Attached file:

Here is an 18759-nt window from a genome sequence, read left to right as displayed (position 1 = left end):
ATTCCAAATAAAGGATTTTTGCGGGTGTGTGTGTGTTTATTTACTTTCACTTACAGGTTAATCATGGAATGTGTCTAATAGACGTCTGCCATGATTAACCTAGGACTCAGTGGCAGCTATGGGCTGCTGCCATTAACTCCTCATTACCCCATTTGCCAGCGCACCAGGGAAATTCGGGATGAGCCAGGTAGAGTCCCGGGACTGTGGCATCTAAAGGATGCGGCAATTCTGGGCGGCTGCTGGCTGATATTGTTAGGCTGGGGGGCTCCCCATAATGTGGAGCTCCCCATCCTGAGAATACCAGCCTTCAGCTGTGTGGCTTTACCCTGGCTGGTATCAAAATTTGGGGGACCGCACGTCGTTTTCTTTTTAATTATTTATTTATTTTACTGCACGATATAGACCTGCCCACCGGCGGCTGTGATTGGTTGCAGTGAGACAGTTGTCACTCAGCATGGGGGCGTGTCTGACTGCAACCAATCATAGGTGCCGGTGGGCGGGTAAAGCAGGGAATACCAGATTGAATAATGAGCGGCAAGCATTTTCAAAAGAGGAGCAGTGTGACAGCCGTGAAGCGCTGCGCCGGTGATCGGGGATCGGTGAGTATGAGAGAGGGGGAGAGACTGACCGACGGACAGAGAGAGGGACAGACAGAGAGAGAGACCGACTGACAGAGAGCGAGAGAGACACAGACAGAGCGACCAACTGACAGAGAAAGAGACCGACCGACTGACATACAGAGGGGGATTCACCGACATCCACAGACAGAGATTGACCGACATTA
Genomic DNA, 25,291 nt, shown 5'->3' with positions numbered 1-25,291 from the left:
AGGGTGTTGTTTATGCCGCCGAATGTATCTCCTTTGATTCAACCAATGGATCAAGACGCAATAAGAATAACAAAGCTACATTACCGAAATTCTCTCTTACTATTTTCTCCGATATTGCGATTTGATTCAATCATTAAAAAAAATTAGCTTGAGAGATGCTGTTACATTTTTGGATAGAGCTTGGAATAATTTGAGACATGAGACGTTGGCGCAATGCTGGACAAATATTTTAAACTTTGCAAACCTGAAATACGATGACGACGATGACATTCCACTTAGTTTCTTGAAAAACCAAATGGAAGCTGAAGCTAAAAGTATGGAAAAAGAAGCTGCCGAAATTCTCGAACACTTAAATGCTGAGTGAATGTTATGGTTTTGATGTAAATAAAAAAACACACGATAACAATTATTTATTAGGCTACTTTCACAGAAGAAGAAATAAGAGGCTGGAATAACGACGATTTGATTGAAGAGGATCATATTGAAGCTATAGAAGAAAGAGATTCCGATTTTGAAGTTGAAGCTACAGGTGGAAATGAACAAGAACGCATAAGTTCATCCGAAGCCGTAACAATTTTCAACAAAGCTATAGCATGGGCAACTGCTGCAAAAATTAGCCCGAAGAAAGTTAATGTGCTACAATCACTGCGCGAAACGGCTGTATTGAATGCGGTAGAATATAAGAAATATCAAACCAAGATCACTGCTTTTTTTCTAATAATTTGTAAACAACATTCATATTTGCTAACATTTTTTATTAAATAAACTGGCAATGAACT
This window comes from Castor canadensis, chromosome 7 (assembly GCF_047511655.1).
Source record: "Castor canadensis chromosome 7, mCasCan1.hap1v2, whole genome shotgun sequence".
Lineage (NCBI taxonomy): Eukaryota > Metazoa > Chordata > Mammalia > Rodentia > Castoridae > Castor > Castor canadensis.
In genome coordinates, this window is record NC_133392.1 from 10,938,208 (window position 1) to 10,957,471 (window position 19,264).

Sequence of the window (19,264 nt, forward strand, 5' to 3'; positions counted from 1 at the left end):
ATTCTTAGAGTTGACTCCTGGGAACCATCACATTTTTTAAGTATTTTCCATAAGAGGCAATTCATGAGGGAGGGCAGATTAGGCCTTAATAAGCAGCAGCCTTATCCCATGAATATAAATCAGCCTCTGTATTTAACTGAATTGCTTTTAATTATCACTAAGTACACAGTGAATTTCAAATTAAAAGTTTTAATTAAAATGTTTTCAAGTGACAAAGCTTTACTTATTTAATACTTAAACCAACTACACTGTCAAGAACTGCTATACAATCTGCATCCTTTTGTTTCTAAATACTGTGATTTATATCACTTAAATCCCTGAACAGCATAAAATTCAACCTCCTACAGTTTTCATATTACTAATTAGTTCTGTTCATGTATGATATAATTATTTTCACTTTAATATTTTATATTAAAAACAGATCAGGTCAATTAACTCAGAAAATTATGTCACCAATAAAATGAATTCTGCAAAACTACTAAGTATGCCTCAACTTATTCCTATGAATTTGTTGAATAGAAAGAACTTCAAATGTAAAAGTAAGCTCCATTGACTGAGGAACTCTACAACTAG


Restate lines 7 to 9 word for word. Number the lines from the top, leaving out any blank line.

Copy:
Lineage (NCBI taxonomy): Eukaryota > Metazoa > Chordata > Mammalia > Rodentia > Castoridae > Castor > Castor canadensis.
In genome coordinates, this window is record NC_133392.1 from 10,938,208 (window position 1) to 10,957,471 (window position 19,264).

Sequence of the window (19,264 nt, forward strand, 5' to 3'; positions counted from 1 at the left end):